The greatest threat to civil engineering degrees is not the proposed top-up fee scheme. It is the lack of funding available to universities.
The reduction in government funding is putting pressure on civil engineering departments and the first response is to reduce the number of lecturers and merge engineering courses.
This will lead to reduced student-staff contact, overworked lecturers, increased class sizes, loss of breadth of experience in civil engineering departments and a drop in standards.
I am in my third year studying civil engineering at the University of Surrey (UniS).
Although standards have not fallen we can see the pressure our department is under.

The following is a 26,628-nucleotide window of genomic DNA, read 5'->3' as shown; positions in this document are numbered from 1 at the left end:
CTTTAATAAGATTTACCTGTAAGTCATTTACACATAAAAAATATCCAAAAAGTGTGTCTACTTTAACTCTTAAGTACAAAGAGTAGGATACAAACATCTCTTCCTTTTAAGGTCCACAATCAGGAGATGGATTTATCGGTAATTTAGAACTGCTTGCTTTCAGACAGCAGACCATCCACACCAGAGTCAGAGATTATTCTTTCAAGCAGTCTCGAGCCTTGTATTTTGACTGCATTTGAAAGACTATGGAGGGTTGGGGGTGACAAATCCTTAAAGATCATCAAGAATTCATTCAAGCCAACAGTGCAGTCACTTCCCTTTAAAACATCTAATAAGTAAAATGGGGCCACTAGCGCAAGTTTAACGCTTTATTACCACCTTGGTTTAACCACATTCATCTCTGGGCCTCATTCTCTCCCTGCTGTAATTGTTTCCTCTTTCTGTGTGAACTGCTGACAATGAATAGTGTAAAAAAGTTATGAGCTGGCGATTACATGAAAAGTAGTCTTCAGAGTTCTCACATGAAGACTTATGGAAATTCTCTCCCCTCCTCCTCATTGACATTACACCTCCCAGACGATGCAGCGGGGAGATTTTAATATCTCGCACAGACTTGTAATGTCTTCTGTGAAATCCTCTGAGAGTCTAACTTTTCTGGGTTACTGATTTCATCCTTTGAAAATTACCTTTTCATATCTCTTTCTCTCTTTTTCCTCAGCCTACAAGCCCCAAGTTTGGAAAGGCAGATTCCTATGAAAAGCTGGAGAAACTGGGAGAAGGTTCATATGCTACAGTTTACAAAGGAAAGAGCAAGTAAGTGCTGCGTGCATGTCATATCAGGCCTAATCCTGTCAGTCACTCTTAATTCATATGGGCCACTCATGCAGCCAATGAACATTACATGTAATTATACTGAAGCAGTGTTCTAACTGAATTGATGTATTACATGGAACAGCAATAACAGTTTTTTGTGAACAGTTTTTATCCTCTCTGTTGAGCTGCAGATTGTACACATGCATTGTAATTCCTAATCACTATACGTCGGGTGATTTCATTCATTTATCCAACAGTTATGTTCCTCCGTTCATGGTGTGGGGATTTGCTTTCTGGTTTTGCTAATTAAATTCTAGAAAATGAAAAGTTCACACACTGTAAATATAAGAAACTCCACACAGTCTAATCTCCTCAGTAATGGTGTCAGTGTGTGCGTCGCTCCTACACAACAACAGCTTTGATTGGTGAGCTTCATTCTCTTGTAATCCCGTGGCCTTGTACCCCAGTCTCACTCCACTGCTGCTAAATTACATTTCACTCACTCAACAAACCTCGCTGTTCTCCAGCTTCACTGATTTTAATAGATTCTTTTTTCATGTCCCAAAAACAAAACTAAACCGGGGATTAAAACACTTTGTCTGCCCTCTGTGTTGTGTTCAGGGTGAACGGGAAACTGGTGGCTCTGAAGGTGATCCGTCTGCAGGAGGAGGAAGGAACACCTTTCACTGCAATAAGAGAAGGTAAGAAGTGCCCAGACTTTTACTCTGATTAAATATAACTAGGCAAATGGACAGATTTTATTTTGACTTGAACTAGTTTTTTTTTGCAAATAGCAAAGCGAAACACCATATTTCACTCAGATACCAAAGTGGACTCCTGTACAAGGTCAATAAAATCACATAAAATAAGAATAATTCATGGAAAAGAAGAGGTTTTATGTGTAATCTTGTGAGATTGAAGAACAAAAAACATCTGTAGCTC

The UniS/ICE scholarship scheme has helped encourage more students to apply for civil engineering courses. But we need similar initiatives to produce quality civil engineers throughout Britain. The innovation and creativity which civil engineers need can only be nurtured by contact with a wide variety of quality lecturers.
Two of the ICE's objectives are raising the profile of civil engineers and maintaining high professional standards. Surely it is a sensible investment to help support the development of engineers.
Benjamin Fredlund, n_fredlund@hotmail. com